The utility saw an issue here that was bigger than just the Corrigans and their lone silver maple tree. It framed the question as being just who was in charge here, the 88-odd common pleas courts spread throughout Ohio or the public utilities commission. The Ohio Supreme Court agreed that this was indeed the issue, and ruled that the inclusiveness of the state statute and regulations delegating power to the Public Utilities Commission of Ohio gave PUCO the sole authority to decide questions of vegetation management. (Ohioans spell out the acronym “P-U-C-O”: please don’t try to pronounce it as a though it were a word).
We have to admit that the appellate decision had left us with the uneasy feeling that the Court of Appeals’ attempt to do some rump justice here may have made it much more difficult for a utility to exercise its easement rights. To be sure, a utility being sued in a case like this would have to be prepared with an expensive and eye-popping case that graphically depicts the dangers that a tree in the transmission path — even a well cared-for tree — can pose.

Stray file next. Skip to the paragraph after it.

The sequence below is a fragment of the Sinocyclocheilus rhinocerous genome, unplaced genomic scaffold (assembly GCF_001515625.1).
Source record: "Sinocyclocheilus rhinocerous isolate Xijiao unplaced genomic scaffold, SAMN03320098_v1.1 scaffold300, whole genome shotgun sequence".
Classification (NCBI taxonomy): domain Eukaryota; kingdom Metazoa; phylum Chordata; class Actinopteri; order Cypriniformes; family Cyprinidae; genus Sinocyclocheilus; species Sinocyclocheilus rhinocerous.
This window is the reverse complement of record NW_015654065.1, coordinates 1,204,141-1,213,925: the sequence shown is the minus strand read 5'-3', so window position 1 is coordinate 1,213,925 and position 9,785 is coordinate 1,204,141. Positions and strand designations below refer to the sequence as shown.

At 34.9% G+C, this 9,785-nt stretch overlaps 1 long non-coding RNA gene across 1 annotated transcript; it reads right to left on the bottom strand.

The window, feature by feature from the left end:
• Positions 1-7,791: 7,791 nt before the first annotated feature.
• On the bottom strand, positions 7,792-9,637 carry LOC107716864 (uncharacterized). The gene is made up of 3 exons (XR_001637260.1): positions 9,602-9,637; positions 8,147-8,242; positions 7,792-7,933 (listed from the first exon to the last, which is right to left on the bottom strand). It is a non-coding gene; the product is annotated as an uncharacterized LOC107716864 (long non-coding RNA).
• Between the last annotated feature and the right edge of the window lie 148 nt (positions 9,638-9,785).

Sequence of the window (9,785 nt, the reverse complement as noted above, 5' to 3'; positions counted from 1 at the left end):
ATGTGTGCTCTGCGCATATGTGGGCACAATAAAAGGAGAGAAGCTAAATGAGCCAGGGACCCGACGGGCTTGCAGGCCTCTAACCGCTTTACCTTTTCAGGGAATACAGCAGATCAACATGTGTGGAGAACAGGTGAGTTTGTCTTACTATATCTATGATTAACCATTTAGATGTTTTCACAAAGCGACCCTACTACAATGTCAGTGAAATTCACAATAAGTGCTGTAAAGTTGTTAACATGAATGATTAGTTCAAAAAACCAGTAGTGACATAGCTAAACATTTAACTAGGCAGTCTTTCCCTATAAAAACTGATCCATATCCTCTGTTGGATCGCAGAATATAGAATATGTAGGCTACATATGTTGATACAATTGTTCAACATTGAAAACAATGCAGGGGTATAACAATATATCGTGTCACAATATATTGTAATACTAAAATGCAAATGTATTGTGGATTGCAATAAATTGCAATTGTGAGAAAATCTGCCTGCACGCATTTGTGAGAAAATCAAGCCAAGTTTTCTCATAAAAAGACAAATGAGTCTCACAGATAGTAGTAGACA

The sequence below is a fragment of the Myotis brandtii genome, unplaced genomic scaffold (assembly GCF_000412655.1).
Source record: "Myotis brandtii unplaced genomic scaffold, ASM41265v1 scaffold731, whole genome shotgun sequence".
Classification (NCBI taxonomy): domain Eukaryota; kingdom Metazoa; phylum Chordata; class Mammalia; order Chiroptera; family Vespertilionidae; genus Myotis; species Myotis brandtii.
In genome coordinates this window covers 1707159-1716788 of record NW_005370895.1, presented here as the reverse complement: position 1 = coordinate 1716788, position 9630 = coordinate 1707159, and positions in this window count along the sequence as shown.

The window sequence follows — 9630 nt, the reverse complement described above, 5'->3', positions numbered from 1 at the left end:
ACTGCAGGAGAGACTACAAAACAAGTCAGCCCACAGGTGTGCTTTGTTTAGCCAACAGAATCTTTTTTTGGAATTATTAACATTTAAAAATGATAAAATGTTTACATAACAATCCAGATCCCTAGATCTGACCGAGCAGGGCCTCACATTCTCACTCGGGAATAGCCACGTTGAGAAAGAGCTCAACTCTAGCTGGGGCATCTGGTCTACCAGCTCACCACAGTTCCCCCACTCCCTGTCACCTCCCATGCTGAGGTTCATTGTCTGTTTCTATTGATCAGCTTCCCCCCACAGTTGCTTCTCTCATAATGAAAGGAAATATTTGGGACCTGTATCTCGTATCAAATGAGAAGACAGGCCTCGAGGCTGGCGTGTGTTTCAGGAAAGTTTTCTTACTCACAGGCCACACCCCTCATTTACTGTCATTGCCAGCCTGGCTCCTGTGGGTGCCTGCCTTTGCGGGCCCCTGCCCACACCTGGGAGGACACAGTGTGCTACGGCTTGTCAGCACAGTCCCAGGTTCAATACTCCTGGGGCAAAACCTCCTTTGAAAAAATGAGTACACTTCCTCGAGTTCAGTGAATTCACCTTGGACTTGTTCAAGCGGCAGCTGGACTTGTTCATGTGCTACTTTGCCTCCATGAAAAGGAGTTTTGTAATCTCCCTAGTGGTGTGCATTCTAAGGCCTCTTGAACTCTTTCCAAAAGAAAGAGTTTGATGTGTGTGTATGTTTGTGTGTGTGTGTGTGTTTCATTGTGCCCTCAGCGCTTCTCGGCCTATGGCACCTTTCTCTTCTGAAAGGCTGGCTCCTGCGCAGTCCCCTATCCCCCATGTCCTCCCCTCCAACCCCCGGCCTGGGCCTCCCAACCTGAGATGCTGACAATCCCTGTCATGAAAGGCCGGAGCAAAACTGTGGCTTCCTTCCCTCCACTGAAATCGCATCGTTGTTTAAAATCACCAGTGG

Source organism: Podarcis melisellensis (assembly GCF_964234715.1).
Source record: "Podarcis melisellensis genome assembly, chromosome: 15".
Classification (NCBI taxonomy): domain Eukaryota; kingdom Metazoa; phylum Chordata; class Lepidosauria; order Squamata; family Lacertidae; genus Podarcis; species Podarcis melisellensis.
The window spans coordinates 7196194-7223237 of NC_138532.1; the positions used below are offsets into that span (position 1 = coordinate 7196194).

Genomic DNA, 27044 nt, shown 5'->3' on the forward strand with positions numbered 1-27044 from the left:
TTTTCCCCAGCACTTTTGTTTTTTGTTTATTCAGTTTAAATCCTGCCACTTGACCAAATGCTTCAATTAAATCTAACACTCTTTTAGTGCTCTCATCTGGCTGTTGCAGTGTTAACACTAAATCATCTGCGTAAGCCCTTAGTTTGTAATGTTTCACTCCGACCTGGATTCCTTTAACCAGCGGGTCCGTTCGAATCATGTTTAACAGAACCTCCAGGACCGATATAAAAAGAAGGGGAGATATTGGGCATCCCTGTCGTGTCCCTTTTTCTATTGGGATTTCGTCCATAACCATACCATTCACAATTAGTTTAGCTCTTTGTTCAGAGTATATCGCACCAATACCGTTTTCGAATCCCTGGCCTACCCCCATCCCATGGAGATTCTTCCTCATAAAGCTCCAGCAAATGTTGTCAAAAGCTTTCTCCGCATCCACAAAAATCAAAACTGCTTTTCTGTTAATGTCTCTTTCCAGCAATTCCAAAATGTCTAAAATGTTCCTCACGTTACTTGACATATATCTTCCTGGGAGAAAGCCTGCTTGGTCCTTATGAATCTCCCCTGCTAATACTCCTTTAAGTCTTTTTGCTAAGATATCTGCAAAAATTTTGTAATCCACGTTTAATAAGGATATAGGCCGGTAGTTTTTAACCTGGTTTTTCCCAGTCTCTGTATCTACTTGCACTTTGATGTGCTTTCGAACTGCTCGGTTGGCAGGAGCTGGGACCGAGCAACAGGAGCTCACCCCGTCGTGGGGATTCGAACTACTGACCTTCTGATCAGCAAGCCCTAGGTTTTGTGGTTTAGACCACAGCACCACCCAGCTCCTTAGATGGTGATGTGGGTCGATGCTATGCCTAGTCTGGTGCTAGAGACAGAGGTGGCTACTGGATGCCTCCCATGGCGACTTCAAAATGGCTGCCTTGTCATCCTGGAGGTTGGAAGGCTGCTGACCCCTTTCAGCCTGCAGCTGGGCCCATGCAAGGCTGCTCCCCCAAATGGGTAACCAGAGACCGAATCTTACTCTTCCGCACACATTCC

The Ohio Supreme Court’s holding provides electric utilities a much friendlier forum in which they must litigate issues of vegetation management, although that may not be a bad thing. Utilities have to walk a fine line, incurring ire if property owners think trees were pruned too aggressively, and facing universal fury (not to mention catastrophe) when service is interrupted by vegetation coming into contact with transmission and distribution lines.